“The Girl on the Train” is not a complete wreck, but definitely not a smooth ride either.
Emily Blunt plays an alcoholic train passenger who obsesses over a couple that appear to be perfect in every way, until she catches the wife-played by Haley Bennett- having an affair.
That’s the least of her problems, as the cheating wife winds up missing, with Blunt’s character being the main culprit.
Based on the best-selling British novel by Paula Hawkins, the film chose to adopt multiple perspectives of a singular story that creates a very interesting set-up.
Having been a New York Times best seller, it echoes the success of “Gone Girl,” which has similar genre ties to this adaptation, as well as a highly praised for its theatrical adaptation.
Taking the time to introduce the characters can make for a great mystery-drama, until it becomes clear that this film does nothing with these multiple viewpoints.
Sure we get the idea that something will go somewhere, but this is where the movie begins its bumpy ride to mediocrity.
As soon as the mystery of the story comes to play, obvious betrayals and obvious unfolding is told through the narration.
Right down to the predictable reveal towards the last half of the film.
Halfway through the movie, there should be a police investigation over the missing wife, but it’s like the cops decided to pack it in and stay in the background for the rest of the film.
Meanwhile, while the real case was actually being solved, more flashbacks, dream sequences and disorienting camera work tried to reflect Danny Elfman’s score, which felt boring, uninspired and generic.
Conflict was also a point of interest that was done well, but had its issues.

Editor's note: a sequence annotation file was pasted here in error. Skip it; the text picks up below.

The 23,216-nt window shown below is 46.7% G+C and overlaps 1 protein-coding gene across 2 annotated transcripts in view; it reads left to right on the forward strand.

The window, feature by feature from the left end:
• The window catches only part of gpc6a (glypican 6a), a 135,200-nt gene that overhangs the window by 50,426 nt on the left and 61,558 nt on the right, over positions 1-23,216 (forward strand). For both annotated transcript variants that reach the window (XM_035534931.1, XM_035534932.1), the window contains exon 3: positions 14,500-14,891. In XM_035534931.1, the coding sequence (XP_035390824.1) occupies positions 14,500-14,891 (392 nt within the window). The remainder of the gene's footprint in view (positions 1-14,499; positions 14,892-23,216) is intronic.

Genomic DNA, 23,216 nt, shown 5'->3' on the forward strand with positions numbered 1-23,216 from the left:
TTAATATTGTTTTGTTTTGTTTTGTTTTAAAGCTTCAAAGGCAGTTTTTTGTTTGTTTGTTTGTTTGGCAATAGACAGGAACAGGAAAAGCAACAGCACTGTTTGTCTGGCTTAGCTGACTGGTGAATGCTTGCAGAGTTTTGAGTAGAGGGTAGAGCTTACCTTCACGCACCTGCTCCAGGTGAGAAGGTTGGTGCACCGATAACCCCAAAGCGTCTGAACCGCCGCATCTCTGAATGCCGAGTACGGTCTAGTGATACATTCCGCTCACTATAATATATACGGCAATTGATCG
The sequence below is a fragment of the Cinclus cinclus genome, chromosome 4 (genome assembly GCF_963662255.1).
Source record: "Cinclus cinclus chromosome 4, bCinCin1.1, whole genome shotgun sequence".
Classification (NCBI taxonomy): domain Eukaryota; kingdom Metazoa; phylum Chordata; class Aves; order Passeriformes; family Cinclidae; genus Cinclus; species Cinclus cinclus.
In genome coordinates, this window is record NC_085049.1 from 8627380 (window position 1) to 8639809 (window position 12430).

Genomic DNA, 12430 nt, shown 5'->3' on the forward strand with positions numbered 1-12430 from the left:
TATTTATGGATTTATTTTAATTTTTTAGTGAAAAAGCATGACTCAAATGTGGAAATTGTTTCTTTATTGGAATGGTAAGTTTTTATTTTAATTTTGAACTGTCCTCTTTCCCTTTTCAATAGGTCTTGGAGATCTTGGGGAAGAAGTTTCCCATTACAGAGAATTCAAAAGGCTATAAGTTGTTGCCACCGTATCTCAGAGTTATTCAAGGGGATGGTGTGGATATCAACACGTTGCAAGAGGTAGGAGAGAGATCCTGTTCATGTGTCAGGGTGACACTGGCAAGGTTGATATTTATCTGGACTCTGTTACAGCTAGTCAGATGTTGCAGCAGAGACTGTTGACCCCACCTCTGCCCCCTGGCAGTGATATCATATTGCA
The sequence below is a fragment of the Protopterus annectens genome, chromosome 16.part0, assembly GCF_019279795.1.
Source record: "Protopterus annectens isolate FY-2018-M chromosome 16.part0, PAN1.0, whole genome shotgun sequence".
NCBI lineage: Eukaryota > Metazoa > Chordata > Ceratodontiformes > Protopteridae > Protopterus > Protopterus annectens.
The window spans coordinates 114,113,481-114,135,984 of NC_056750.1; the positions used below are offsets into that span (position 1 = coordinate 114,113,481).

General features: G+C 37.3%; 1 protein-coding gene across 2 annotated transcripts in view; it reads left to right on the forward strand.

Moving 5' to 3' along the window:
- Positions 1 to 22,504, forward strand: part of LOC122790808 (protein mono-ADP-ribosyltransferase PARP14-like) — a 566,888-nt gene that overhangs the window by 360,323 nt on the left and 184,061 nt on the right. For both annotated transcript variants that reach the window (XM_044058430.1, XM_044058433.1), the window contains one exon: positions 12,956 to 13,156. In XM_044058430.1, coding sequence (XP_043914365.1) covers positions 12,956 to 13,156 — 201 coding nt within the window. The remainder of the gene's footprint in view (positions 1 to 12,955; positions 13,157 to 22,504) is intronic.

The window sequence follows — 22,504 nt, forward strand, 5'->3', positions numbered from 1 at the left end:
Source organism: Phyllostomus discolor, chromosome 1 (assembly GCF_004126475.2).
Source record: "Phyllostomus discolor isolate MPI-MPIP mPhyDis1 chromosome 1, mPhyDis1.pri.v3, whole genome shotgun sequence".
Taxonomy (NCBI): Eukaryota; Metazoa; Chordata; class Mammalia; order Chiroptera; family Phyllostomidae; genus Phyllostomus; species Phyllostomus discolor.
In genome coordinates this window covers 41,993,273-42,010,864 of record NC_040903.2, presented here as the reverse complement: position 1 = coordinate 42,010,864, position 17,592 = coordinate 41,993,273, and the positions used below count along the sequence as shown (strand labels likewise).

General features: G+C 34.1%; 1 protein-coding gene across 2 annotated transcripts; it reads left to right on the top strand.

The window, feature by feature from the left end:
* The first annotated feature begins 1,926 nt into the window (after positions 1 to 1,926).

Just when things decide to escalate, boom, nothing but empty threats, angry faces, and no pay-offs until they decide that maybe there really is enough fake blood before the credits roll.
Of course, this wouldn’t be a problem if there were interesting characters that moved the story along.
Blunt’s performance was incredible to watch, as she was able to provide a portrait of pain and loss from facial expressions and weak murmurings.
Bennett does her best deadpan Jennifer Lawrence impression, as she portrays the cheating wife, and kind of throws the themes of the entire story into a loop.
Everyone else just barely gets enough screen time to provide any real depth to their one-dimensional characters.
As much as this film tries to be like “Gone Girl,” much of what happened throughout the movie when it comes to Blunt’s character is disjointed, and cliché.
There are times where equality of genders and seeing a person for who they really are is what makes this film an interesting mystery, only for it to contradict a character’s actions.
For instance, it was interesting to see a protagonist, a genuine character that has flaws, that was instantly relatable to both genders alike.
Later in the story however, they have her make the worst decisions and off-the-wall actions that probably made a lot more sense in the book.
As with any adaptation, the film fails to highlight the real meat and narrative found in books, only vague cliff notes, and scratching the surface.
Stay for Blunt’s performance, and watch the rest of the film chug along the tracks as this appears to be the most confusing fall film that will neither surprise nor shock, but maybe provide cheap thrills.
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